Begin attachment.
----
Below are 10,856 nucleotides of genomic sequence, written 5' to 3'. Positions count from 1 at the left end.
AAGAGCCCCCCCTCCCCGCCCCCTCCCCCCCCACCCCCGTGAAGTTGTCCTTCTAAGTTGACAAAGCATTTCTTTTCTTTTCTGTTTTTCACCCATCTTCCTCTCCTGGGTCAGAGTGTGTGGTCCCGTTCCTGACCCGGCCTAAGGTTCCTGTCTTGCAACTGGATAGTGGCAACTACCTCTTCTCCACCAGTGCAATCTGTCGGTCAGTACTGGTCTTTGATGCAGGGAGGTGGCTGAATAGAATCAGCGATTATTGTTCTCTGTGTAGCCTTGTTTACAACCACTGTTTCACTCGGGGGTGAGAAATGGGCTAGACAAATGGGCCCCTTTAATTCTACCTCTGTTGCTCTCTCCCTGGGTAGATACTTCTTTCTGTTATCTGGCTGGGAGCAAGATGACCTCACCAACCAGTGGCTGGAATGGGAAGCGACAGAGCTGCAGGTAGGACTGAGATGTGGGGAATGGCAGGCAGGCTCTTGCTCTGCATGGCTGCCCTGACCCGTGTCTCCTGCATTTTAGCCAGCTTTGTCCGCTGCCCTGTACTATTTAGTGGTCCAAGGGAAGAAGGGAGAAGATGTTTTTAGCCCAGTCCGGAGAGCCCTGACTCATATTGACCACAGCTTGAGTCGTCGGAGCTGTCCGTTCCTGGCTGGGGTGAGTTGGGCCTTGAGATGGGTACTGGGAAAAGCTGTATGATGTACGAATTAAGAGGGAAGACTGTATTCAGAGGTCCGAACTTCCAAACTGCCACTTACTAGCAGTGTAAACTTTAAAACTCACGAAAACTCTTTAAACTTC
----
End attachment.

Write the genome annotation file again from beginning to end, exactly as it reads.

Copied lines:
Below are 10,856 nucleotides of genomic sequence, written 5' to 3'. Positions count from 1 at the left end.
AAGAGCCCCCCCTCCCCGCCCCCTCCCCCCCCACCCCCGTGAAGTTGTCCTTCTAAGTTGACAAAGCATTTCTTTTCTTTTCTGTTTTTCACCCATCTTCCTCTCCTGGGTCAGAGTGTGTGGTCCCGTTCCTGACCCGGCCTAAGGTTCCTGTCTTGCAACTGGATAGTGGCAACTACCTCTTCTCCACCAGTGCAATCTGTCGGTCAGTACTGGTCTTTGATGCAGGGAGGTGGCTGAATAGAATCAGCGATTATTGTTCTCTGTGTAGCCTTGTTTACAACCACTGTTTCACTCGGGGGTGAGAAATGGGCTAGACAAATGGGCCCCTTTAATTCTACCTCTGTTGCTCTCTCCCTGGGTAGATACTTCTTTCTGTTATCTGGCTGGGAGCAAGATGACCTCACCAACCAGTGGCTGGAATGGGAAGCGACAGAGCTGCAGGTAGGACTGAGATGTGGGGAATGGCAGGCAGGCTCTTGCTCTGCATGGCTGCCCTGACCCGTGTCTCCTGCATTTTAGCCAGCTTTGTCCGCTGCCCTGTACTATTTAGTGGTCCAAGGGAAGAAGGGAGAAGATGTTTTTAGCCCAGTCCGGAGAGCCCTGACTCATATTGACCACAGCTTGAGTCGTCGGAGCTGTCCGTTCCTGGCTGGGGTGAGTTGGGCCTTGAGATGGGTACTGGGAAAAGCTGTATGATGTACGAATTAAGAGGGAAGACTGTATTCAGAGGTCCGAACTTCCAAACTGCCACTTACTAGCAGTGTAAACTTTAAAACTCACGAAAACTCTTTAAACTTC